2002 Fleer

As I've kind of hinted at already, one of the things I enjoyed most about this guy's packs was that he had loads of the lesser-remembered editions of famous brands.

When I think of Fleer, I think of classic designs like 1981, '84, '88, and so on. I almost never think of 2002, and it takes a while for me to even be able to conjure up the look of it in my head. Most would agree that it wasn't one of Fleer's better efforts, though the backs do provide some interesting factoids.

But as oxymoronic as it might sound, it's even more fun to open cards from the forgotten years of famous brands, because when am I ever going to see another pack of 2002 Fleer again?!




2002 Upper Deck & 2003 Upper Deck

In keeping with the forgotten-years-of-big-brands theme, I probably see cards from these two sets less often than any other years of Upper Deck (especially '02).




2003 Upper Deck MVP & 2003 Upper Deck Honor Roll

A single pack each of Upper Deck brands nobody remembers -- and god why does it seem like an eternity since Adam Dunn played for the Reds?




2003 Fleer Platinum

This pack provided the most unexpected fun of the box: I couldn't even remember what they looked like prior to last week.

Platinum was among the thousands of offshoot brands Fleer launched during its dying days, but unlike most of the others, this one is actually a whole lot of fun -- as sets based off of obscure oddball designs tend to be.

The big bonus was the Jermaine Dye, a hit for my throwback mini-collection which I'd never seen before.




2003 Upper Deck 40-Man

This was probably the most anticipated pack of the lot: 40-Man was Upper Deck's shot at creating a huge base-oriented Topps Total-esque set.

The brand flamed out after just two years -- largely due to its $2.99-per-pack tag which couldn't hold a candle to Total's 99-cent price point (I don't think I ever opened a pack of 40-Man in my youth). Like Total, however, the set does feature its share of backups and benchwarmers which didn't get many moments in the cardboard sun.

Sadly, I didn't pull any of those obscure heroes from my lone pack of 40-Man, but it was a blast nonetheless.




2003 Donruss Team Heroes

I have to say that the two packs of 2003 Donruss Team Heroes were the most fun to open out of any from my build-a-box, and talk about cards you never, ever see these days.

This was, to a lesser extent, Donruss's attempt at a Topps Total or 40-Man set. It doesn't feature quite as many cards, but the obscure names are still there, such as then-unknown rookies Orlando Hudson and Oliver Perez.

Team Heroes does have something Total and 40-Man don't, however: legends -- often themselves fairly ignored in terms of cardboard recognition (Harold Reynolds?!).




After the dust had settled, Team Heroes provided me with what was my single favorite pull of my custom box in the form of a beautiful new Ronnie for my binders.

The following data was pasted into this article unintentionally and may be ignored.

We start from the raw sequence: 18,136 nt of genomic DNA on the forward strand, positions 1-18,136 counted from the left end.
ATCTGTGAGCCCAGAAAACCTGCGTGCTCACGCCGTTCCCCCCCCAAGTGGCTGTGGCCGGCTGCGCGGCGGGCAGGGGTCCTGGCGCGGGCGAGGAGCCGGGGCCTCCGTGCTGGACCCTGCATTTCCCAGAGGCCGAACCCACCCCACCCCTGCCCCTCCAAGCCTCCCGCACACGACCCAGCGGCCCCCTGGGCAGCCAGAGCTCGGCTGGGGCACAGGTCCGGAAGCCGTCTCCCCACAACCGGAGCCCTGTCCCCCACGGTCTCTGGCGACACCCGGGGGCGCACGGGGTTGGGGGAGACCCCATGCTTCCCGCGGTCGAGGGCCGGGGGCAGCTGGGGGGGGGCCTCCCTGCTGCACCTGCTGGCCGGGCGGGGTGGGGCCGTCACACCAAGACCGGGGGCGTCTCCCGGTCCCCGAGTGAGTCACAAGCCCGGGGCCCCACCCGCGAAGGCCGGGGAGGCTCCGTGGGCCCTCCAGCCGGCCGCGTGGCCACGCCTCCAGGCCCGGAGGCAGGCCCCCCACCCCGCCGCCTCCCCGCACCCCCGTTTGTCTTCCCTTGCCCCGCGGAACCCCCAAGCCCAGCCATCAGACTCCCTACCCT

For me, though, these packs weren't so much about pulling cards I actually needed as much as they were about enjoying the sheer experience of it all. As has become the refrain throughout this post, you just never singles from these sets anywhere -- forget unopened packs of them.

Better yet, most of these brands were released right in the heart of my card-collecting childhood, but I doubt I opened very much (if any) of them at the time. So, in a way, this custom-made box was a way to relive a part of my youth I never got to live in the first place.

And by the way, I did end up making it to work on time after all.

Not that I much cared after all this.

Wednesday, September 13, 2017

Good news, bad news at the flea market (again)


The local flea market can be -- and often is -- a prime example of your classic good news, bad news scenario.

My trip there with my dad this past Sunday kept with the pattern. The good news was that I got to go in the first place, as time walking through those aisles is always a good way to clear the mind. The bad news was that I had to sneak it in before a long shift at work, which meant repeated glances at the clock to make sure I wasn't running late.

This was a shame, because there actually quite a few people with cards at their tables on Sunday. Of course, some were the standard late '80s/early '90s rubble, while others were okay cards that were woefully overpriced. Bad news: one guy -- who repeatedly bragged about the quality of the cards at his table -- wanted ten bucks for a standard Topps insert of Yoan Moncada. (I would've paid 50 cents for it, at most.)

Good news: that same vendor also had an unopened 36-pack box of 1996 Bazooka, which he let me have for the fair price of $15.




Semi-bad news: I'd be lying if I didn't say I felt a teensy bit of buyer's remorse after the fact.

Not so much because of the cards themselves, which are a lot of fun and tough to find anywhere else. Almost everything I pulled was new to me, and the checklist features its fair share of stars.